Production Ramps Up
In an exclusive "Executive Decision" segment, Cramer spoke with Andrew Gould, chairman of
(SLB), the oil service giant that just posted great earnings and a 10% dividend boost.
When asked about the overall state of the oil industry, Gould said that 2011 was a great year for exploration successes and when it comes to 2012, this will be the year that production at those new discoveries begins to ramp up. He said that in the U.S., the diversion of oil and natural gas prices has never been greater, but that does not apply to the rest of the world.
In what he described as a turn in fortune form the last few years, Gould explained that successes in finding new oil, especially offshore all over the world, has been staggering. "Those finds will come," he continued.
When asked about hydraulic fracturing here in the U.S., Gould painted an upbeat picture, saying that the theme is "do more with less." He said that new technologies will allow for less fracturing with cleaner fluids and less water, resulting in the same outputs with far less environmental concerns. We'll only be fracturing the "sweet spots," he continued.
Cramer remained bullish on Schlumberger, saying that the price of oil is poised to remain high for the foreseeable future and increased drilling activity worldwide is great news for the company.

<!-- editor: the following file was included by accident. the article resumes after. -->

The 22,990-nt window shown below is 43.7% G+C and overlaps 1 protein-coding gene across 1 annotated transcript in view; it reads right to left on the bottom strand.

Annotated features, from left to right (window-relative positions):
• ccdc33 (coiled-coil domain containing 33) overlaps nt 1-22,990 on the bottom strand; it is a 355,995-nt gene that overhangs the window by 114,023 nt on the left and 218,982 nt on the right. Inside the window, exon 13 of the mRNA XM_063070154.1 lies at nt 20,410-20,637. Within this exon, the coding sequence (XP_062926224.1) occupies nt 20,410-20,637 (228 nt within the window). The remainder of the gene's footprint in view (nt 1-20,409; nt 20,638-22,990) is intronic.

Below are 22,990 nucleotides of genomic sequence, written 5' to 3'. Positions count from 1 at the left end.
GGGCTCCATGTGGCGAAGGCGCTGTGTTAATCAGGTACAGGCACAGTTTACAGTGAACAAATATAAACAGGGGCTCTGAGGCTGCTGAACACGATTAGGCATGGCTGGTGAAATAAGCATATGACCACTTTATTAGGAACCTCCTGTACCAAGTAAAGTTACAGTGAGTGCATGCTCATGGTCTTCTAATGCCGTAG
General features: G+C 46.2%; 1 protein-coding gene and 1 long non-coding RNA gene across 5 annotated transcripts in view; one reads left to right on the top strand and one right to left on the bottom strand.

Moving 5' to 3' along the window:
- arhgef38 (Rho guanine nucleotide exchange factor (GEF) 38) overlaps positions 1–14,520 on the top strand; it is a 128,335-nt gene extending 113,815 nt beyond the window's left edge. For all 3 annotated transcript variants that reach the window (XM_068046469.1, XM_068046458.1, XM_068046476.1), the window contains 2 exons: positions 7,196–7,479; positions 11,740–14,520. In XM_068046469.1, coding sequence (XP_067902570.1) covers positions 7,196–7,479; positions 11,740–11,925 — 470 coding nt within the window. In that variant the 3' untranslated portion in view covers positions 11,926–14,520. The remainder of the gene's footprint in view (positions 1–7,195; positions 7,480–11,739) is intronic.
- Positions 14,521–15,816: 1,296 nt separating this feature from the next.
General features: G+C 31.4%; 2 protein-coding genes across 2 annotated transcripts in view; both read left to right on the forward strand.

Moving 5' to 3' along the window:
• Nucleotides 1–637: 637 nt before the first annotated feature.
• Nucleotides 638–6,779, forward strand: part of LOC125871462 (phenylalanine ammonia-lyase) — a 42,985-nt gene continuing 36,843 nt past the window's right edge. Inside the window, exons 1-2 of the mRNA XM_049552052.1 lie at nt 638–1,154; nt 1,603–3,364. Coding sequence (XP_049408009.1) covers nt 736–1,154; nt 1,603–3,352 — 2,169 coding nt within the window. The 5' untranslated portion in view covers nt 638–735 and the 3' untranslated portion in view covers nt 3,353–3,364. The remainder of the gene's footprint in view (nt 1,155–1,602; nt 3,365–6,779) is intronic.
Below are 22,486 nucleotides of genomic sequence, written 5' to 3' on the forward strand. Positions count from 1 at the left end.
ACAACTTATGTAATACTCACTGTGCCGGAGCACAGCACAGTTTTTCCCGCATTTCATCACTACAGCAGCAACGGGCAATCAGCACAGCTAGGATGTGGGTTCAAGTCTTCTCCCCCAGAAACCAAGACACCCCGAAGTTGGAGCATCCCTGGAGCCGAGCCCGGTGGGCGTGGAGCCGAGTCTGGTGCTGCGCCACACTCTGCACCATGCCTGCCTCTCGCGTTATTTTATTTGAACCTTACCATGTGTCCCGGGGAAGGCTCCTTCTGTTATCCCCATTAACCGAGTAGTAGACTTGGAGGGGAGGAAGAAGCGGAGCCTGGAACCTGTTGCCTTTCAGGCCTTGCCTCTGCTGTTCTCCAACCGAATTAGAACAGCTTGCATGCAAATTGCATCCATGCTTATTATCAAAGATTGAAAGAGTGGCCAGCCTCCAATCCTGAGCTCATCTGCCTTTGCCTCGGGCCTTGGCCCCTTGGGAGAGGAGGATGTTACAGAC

For the last of his "Tune Up" auto stocks, Cramer highlighted
American Axel & Manufacturing
(AXL - Get Report)
, a speculative $11 stock that Cramer said was cheap and moving in the right direction.
American Axel manufactures drive train parts and systems for cars and light trucks and has a $1.1 billion backlog of business. Cramer said this gives the company not only great visibility but t also has only 4% of its sales vulnerable to the ailing European markets. The stock is up 14% for the year, but Cramer noted that shares are still down 23.7% over the past 12 months and off 63% from its 2007 highs.
With a multiple of 5.6 times earnings and a 16% growth rate, Cramer said there's no doubt that American Axel is a cheap stock, but why is it a speculative stock? Lack of diversification.
Cramer explained that nearly 70% of American Axel's sales come from a single customer,
. In addition, 81% of sales come from a single segment of the auto market, light trucks.
On the plus side however, the company has a plan to diversify its business both away from GM and away from light trucks. The plan calls for GM sales to account for only 60% of sales this year and head lower from there.
Cramer also noted that American Axel is also diversifying geographically as well, expanding into high-growth areas like China and Thailand. Put that all together, and Cramer said he sees a cheap stock with a lot of potential as auto sales in the U.S. continue to expand.